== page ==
Revisiting ‘The Misfits’ at Stanford

Marilyn with Montgomery Clift on the Misfits set, 1960

Following a recent screening of The Misfits for students at Stanford University,   Carlos Valladares has reviewed Marilyn’s swansong for Stanford Daily.

The Misfits comes out at the tail-end of the classic Hollywood era (1961), and it shows. The photographers who drifted on and off the set (Eve Arnold, Bruce Davidson, Henri Cartier-Bresson) showed off Monroe, Clift, Gable in all their un-Glamour, in a starkly honest look that would have been unthinkable in the studios’ heyday … The editing is odd and erratic, but these glitches actually contribute to its depth. At one point, Monroe’s lips go out of sync with her voice. At another, Monroe’s close-up is interrupted by a blurry soft focus. She has none of the leering, near-pornographic dazzle of her 1950s promotional photos. Here, the camera looks as if it were just crying, doing a terrible job at wiping away its tears, overwhelmed by the state of Marilyn.

The Marilyn performance is so brave precisely because, despite the odds, she survives … It is when the men, after all their hard work and physical exertion, decide to shoot the wild horses they just captured, selling their meat for a few lousy hundred bucks. Suddenly, Monroe darts off into the distance and screams … the exact catharsis needed to make us care again about the sanctity of human beings. The camera hangs far back in an extreme long shot, making me feel Rosalyn’s insignificance, and, contrariwise, Monroe’s strength. It’s a rare instance where Rosalyn/Monroe has privacy to herself. Huston wisely does not go in for a typically Hollywood close-up that would show her breakdown and emotional turmoil with dramatic, lurid tastelessness. The camera cannot go in for a close-up. To do so would completely negate the scene’s point: the breaking out of a woman from her banality. She screams: ‘ENOUGH.’

The dialogue in this remarkable scene (perhaps the climax of Monroe’s acting career) also predicts Monroe’s eventual suspected fate … She could just as well be talking back to Arthur Miller (and the viewing public — us) as she is to Gable, Wallach and Clift. It’s an amazing example of an actor taking back her agency in a narrative that, at first glance, seems to float above the actors.”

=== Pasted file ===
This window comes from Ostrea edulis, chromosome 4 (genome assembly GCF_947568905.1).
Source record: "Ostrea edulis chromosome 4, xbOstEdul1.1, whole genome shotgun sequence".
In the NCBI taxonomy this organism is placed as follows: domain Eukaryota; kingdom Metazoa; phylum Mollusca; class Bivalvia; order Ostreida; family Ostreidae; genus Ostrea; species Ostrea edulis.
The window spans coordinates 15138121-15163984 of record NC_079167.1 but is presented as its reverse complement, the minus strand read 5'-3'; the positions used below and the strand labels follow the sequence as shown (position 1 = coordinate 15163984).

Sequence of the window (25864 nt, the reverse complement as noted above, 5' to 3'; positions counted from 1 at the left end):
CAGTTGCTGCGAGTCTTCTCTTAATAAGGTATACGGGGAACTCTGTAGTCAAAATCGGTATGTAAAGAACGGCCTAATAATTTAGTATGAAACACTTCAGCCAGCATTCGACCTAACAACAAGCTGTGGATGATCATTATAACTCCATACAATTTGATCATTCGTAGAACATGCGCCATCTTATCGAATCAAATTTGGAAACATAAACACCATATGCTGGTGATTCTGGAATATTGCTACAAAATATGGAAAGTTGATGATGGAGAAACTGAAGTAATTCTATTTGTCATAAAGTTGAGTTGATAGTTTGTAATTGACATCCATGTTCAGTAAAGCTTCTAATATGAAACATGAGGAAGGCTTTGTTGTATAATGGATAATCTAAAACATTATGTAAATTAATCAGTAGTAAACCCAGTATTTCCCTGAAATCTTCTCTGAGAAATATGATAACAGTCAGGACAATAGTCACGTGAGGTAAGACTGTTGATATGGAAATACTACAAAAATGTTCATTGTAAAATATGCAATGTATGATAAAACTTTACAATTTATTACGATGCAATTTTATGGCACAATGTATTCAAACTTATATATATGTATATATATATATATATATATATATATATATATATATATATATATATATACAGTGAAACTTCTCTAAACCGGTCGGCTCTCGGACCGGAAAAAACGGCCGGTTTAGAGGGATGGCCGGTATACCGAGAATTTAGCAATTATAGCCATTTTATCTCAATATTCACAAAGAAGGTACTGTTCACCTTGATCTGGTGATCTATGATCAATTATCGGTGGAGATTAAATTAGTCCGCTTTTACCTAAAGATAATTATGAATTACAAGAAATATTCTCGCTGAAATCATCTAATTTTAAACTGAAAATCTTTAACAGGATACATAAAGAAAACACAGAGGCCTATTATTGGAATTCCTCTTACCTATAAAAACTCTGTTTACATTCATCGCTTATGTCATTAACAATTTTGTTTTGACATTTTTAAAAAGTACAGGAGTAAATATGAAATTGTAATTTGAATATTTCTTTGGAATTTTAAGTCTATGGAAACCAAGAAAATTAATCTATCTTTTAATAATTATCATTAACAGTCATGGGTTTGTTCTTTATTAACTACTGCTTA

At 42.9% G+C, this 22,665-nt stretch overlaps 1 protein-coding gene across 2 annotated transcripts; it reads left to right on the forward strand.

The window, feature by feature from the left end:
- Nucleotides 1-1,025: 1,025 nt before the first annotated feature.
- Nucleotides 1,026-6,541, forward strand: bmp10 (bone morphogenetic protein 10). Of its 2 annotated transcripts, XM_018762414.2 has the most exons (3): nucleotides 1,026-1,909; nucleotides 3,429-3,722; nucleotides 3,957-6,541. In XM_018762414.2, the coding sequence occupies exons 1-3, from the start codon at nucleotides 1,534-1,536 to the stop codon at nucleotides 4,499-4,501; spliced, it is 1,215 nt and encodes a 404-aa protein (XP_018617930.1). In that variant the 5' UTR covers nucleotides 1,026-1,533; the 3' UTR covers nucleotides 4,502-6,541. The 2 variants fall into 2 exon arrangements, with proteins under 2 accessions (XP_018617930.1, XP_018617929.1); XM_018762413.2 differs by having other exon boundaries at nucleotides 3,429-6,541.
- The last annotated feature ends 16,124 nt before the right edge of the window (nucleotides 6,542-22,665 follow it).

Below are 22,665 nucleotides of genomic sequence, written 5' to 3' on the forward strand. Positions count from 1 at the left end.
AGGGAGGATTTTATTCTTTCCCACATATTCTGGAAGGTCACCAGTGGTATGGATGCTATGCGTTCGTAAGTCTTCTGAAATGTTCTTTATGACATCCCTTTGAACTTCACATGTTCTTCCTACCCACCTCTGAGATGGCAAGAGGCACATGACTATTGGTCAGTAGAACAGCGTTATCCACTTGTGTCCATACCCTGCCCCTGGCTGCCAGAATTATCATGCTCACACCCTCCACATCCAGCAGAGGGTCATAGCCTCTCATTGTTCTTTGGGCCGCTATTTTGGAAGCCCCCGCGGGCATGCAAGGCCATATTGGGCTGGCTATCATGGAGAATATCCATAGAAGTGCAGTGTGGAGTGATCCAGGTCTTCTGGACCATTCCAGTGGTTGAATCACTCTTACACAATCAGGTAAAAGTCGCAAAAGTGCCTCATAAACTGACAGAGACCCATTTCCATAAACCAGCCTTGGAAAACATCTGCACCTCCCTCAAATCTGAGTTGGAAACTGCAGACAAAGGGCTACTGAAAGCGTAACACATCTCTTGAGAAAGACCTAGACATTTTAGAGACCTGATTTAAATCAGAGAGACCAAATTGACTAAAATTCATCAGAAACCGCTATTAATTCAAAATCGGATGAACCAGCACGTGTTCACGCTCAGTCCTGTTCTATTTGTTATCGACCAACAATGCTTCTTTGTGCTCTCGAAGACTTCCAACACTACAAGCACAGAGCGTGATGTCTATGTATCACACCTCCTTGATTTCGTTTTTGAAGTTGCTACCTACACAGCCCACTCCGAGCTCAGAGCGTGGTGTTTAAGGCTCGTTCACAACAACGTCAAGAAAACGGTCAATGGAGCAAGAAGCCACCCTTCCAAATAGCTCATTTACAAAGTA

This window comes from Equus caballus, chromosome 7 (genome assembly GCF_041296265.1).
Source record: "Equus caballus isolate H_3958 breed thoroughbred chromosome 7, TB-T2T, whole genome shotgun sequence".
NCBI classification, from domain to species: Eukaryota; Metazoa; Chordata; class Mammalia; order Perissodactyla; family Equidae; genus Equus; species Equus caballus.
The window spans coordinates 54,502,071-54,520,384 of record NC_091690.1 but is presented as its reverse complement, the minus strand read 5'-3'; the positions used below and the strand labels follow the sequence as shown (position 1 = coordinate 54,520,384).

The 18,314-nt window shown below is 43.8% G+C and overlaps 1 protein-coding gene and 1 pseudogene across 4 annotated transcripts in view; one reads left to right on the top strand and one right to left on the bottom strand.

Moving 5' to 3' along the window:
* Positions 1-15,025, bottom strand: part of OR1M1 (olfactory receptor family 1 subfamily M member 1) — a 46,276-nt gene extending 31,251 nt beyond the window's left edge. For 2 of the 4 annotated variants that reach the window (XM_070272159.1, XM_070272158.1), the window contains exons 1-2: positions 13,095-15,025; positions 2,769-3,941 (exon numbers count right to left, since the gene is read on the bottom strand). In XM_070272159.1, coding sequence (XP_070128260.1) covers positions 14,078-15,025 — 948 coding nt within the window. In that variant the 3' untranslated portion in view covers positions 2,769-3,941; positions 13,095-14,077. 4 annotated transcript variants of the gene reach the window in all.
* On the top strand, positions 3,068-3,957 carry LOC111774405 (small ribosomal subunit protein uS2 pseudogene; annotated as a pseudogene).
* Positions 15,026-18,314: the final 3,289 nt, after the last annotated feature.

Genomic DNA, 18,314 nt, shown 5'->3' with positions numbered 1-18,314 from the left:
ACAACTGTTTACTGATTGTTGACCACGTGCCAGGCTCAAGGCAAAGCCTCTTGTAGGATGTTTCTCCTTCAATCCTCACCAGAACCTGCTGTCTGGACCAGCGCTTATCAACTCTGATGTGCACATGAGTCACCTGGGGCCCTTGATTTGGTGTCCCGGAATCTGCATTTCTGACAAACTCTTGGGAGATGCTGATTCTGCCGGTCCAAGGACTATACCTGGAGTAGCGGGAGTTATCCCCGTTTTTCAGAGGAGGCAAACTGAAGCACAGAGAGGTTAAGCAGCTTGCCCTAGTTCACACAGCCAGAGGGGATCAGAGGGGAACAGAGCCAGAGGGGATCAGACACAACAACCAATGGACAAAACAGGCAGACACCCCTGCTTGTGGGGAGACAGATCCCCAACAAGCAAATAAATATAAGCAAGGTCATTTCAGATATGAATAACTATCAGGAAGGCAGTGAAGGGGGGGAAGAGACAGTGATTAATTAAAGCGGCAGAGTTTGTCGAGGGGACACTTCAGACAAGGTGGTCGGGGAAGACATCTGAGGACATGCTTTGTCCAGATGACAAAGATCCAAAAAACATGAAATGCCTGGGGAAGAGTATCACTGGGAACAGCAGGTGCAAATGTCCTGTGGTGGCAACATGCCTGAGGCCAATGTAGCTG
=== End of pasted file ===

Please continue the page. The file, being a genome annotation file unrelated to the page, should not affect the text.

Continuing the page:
‘The Misfits’ at Stanford

Photo by Inge Morath

Students at Stanford University, California have a chance to see The Misfits today in Room 115 of the McMurtry Building at 5:30 pm. It’s being screened as part of the syllabus of Professor Usha Iyer’s course ‘The Body in Film and Other Media.’ Carlos Valladares has reviewed The Misfits for Stanford Daily

“The cult over only the indexical sign of Marilyn Monroe (the blonde hair, the sexpot husk, the eyes) gets nowhere near her weirdnesses and complexities as a person. Of course, can we ever know? Her performances in her best work — Don’t Bother To Knock (1952), Gentlemen Prefer Blondes (1953), Some Like it Hot (1959), Let’s Make Love (1960), and especially The Misfits — give us an actual glimpse into one of America’s most obsessed-over stars.

The Misfits, which was scripted by Monroe’s soon-to-be-ex-husband Arthur Miller (yes, that Arthur Miller), punctures the popular perception of Monroe as an unreal sex goddess to be whistled at. As the critic Angelica Jade Bastien writes, “For me, Monroe is evocative more of a mood and a time than just the dumb blonde sexpot she’s become known for. Through this lens, her startling, heartfelt, gorgeous work in The Misfits feels strangely like an elegy for the dumb blonde she never truly was, and the Hollywood she existed within … she explores and brings to life the cloying weight of loneliness the way few actors can.’ Monroe delivers a frighteningly frank performance, as does everyone else in this tired film about tired failures.”

Focus on Spyros Skouras

Spyros Skouras, the Greek-born president of Twentieth Century-Fox, was an important ally of Marilyn during her early career. In September, the Greek America Foundation will research his life, including extensive study of the Skouras Papers at Stanford University, with the aim of producing a documentary. You can read more about the project here.

Ms. Magazine Cover Essay Contest

Ms. Magazine, co-founded by the American feminist author, Gloria Steinem, celebrates its 40th anniversary this year. Marilyn graced their cover in August 1972, ten years after her death. Steinem’s essay, ‘The Woman Who Died Too Soon’, would later form the basis of a full-length book, Marilyn: Norma Jeane. (Her introduction was entitled ‘The Woman Who Will Not Die’.)

In conjunction with Ms., Stanford University invite you to write a 150-word essay on how one of their covers inspired you. More details here